Q&A: Raise a glass to a career change

This week we chat to Kyla Kirkpatrick, the CEO and founder of Emperor Champagne and The Champagne Dame. A former banker, Kyla’s fascination with champagne led her to give up her successful career and buy a one-way ticket to France to learn all she could about the world of champagne. The Champagne Dame offers masterclasses and curated trips to the Champagne region of France, and Emperor Champagne is an online store selling a huge range of champagnes and glassware with which to enjoy them.

ISB: What was the inspiration behind you giving up a successful career in banking to go into the champagne business?

KK: I first became passionate about champagne in 2005 when I came across an article on Napoleon Bonaparte and his friendship with a young Jean Remy Moët. The complex story and rich history behind champagne captured my imagination, but there was a book in particular which I was really drawn to. The Art and Business of Champagne by Dan Ginsburg combined two of my big interests – business and champagne.

ISB: And please tell us how you made the initial transition and learnt about your new trade.

KK: I decided to handwrite a letter to the author of the aformentioned book, asking him a list of questions. And, and in an unexpected twist, I received a letter back from him inviting me to go to France and study with him. I left my career and bought a one-way ticket to France.

Eight months later I was approached by one of the largest champagne houses in the world and was invited to become a brand ambassador for Louis Vuitton Moët Hennessy’s champagne brands. In 2008 I decided it was time to start my own business and that is when my first business, The Champagne Dame, was born.

ISB: What was the biggest challenge you faced in getting the enterprise off the ground?

KK: I think the most challenging aspect of a major career change for most people is pulling out the safety net and letting go of the security of what you know and trading that for the great unknown. An Aussie girl positioning herself as a global leader in this field has certainly been no mean feat but I knew from the beginning that If I wanted to be taken seriously I had to immerse myself in the region, in the culture and in the business of champagne assessing where I could fit and how I could add value.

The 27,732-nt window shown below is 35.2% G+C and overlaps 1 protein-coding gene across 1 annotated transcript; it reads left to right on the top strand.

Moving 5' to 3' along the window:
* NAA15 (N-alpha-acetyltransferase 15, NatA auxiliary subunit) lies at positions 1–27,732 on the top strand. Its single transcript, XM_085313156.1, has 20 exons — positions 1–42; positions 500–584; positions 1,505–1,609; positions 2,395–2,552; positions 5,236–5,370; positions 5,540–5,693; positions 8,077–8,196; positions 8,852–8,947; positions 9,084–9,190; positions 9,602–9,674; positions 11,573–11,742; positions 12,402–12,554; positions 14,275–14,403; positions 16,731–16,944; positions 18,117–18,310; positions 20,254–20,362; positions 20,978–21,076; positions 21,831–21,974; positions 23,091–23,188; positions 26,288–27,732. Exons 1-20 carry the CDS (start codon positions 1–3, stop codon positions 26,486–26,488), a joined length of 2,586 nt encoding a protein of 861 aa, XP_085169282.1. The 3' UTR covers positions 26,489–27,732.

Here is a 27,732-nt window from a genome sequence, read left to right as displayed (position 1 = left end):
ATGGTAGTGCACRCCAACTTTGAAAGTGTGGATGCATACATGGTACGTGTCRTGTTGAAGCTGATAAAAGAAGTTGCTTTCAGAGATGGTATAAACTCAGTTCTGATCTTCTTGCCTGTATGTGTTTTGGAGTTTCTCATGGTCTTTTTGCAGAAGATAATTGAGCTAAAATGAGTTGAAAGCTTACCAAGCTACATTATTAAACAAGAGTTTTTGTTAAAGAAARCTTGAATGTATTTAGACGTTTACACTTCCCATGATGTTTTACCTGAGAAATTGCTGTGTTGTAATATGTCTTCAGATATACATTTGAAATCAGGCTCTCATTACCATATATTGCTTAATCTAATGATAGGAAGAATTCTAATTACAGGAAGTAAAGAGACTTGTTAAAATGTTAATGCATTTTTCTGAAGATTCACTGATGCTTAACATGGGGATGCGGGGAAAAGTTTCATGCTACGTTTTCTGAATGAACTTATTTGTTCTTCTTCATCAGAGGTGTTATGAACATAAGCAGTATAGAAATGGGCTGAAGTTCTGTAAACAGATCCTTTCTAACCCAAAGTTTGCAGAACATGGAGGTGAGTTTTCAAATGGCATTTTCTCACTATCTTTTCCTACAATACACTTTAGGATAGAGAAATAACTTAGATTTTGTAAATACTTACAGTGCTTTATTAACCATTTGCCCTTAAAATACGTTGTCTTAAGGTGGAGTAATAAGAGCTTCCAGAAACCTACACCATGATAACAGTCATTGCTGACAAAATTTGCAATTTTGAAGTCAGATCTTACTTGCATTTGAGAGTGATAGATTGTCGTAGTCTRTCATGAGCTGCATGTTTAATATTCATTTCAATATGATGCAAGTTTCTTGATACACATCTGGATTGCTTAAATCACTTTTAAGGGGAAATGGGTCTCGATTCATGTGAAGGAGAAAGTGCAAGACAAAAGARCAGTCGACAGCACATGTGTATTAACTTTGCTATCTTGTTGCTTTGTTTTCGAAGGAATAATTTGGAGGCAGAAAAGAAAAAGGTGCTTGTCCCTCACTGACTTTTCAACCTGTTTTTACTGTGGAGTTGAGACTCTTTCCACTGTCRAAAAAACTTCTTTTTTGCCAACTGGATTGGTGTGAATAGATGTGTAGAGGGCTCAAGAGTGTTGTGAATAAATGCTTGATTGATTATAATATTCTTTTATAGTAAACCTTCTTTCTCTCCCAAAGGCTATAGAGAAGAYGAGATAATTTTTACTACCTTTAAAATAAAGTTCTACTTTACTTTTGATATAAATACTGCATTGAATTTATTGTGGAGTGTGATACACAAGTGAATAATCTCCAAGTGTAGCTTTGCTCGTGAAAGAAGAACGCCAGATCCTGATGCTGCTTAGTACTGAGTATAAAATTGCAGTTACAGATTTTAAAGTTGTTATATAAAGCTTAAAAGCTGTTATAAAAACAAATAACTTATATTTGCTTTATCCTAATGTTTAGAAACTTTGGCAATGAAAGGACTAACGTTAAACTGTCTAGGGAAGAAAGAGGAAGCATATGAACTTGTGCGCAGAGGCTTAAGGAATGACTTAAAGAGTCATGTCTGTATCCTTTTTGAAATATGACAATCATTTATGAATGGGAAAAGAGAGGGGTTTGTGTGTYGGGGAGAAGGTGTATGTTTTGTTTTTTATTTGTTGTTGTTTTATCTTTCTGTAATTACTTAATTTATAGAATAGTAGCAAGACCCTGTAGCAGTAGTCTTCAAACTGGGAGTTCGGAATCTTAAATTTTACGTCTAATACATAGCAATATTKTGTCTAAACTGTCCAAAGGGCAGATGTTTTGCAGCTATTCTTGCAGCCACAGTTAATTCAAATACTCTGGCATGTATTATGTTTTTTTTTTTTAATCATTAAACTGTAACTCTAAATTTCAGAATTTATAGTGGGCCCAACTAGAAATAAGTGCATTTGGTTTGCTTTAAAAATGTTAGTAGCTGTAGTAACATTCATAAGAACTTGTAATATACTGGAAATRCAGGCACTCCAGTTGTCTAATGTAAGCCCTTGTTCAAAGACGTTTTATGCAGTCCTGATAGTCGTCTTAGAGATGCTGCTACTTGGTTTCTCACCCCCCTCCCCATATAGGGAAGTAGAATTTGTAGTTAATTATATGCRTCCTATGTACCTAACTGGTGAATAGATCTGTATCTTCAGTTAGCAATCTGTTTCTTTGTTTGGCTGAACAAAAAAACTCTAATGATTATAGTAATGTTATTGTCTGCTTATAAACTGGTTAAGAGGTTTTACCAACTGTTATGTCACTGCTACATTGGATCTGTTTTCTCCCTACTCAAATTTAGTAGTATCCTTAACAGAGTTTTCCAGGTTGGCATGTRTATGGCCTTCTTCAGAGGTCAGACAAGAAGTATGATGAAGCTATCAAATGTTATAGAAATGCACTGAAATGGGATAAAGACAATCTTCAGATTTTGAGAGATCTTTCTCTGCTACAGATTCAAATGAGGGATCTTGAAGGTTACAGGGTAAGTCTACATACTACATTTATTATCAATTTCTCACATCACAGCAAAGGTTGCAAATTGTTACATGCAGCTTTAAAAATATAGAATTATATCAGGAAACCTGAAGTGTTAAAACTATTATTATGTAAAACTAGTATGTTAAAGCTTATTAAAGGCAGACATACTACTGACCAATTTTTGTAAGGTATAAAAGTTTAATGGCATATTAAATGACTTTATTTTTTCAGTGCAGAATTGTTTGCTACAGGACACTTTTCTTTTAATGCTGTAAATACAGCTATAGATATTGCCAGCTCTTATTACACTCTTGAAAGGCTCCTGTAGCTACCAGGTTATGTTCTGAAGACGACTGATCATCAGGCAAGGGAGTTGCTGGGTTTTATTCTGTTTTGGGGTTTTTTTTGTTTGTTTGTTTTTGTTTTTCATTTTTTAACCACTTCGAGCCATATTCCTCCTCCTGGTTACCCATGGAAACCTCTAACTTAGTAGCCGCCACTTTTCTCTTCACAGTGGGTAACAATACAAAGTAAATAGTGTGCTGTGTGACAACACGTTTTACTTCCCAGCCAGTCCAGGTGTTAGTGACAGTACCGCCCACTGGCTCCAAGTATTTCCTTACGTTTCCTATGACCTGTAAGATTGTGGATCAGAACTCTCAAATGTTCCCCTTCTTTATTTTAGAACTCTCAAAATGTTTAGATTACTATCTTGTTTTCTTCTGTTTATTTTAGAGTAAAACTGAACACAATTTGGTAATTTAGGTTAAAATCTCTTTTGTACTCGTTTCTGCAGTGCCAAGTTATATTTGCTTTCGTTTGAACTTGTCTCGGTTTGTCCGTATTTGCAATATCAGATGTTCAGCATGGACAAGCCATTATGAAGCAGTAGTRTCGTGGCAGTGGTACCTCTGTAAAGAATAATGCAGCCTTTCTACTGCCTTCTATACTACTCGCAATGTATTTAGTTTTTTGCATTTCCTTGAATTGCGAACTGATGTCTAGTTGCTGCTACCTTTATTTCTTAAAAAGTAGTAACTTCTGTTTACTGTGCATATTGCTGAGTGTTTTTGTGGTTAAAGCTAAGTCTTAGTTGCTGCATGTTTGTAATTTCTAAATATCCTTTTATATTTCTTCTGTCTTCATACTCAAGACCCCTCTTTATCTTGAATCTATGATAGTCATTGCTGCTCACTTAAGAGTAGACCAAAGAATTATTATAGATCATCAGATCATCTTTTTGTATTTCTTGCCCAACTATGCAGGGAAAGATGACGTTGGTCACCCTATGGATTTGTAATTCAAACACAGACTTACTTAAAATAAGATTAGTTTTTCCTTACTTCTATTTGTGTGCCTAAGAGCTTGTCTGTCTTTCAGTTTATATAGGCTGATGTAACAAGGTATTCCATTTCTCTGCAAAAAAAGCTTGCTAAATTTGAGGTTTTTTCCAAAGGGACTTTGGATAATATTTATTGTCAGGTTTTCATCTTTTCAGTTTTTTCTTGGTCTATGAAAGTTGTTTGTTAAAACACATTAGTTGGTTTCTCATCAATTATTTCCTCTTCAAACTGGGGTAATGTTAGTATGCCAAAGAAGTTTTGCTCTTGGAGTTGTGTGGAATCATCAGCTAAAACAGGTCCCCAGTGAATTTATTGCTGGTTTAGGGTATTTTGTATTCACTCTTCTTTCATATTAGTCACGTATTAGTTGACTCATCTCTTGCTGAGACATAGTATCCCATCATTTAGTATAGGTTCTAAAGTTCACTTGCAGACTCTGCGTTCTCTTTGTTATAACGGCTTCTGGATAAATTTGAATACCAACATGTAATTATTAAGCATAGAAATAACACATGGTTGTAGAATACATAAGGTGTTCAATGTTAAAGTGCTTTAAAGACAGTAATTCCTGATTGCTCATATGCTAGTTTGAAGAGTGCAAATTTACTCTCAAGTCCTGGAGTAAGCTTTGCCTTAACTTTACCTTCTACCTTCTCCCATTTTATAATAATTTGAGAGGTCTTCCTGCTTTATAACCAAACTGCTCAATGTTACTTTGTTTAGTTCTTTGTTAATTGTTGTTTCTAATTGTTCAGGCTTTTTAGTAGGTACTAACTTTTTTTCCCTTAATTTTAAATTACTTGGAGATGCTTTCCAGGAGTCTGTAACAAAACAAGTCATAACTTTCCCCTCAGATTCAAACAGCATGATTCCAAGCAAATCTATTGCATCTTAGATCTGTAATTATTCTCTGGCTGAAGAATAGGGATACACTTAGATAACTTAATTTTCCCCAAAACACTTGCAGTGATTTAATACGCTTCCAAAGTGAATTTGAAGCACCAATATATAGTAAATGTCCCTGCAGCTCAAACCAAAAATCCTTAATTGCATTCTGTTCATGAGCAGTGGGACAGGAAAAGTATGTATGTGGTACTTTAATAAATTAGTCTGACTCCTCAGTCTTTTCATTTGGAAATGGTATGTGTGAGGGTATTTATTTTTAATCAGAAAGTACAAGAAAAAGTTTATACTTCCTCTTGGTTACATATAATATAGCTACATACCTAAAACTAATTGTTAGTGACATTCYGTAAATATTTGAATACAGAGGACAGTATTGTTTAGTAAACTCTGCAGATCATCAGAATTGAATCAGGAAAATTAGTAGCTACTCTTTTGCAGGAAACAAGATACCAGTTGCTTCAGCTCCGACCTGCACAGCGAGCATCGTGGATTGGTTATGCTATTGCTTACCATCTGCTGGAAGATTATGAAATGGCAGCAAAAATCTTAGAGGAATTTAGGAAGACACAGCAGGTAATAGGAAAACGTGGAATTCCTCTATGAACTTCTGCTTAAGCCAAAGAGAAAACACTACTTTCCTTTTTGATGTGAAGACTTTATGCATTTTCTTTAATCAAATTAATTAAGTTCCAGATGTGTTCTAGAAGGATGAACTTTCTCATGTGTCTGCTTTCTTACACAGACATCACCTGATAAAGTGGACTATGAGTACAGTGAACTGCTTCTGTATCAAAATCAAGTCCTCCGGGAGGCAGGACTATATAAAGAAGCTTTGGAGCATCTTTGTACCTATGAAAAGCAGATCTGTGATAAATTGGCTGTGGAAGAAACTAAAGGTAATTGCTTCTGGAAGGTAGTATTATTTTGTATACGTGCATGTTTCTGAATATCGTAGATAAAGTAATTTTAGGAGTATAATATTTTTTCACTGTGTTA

ISB: What impact did COVID-19 initially have on the business, and how have you pivoted to keep it going?

KK: I have two companies. The Champagne Dame is a presenting and education business built around events, masterclasses and taking private tours to France each year. COVID-19 put a big pause on all of that.

As soon as the crisis started I pulled my team in for a strategy session and we looked at what revenue channels would close and what we could ramp up.

My second business Emperor Champagne has exploded. We are the largest stockist of champagne in the Southern Hemisphere and during COVID our online sales are up 235 per cent on this time last year.

ISB: How do you see the business developing in the next couple of years?

KK: Who would have thought that a pandemic would be the right time to raise capital? When lockdown started, my team and I were simply focused on being able to keep the business going so that we would see a future. But we haven’t just survived, we have thrived under these conditions.

A major French champagne house has been watching our success, in a market where most international industries selling wine and food have come to a standstill, are very keen to help us launch the brand globally. Watch this space.

ISB: And, finally, what is the number one lesson you’ve learnt on your journey you’d share with others looking to give up an established career and start their own business?

KK: If you‘re going to start a business then you need to remember that it is a minimum of three years of hard slog before you should even expect to make money. You need to be prepared to work long hours and not just on weekdays.

I think the best piece of advice that I have taken is actually from Sir Winston Churchill. A man with a love of champagne almost as passionate as mine. He says, “Success is never final. Failure is not fatal. It is having the courage to continue that counts.”

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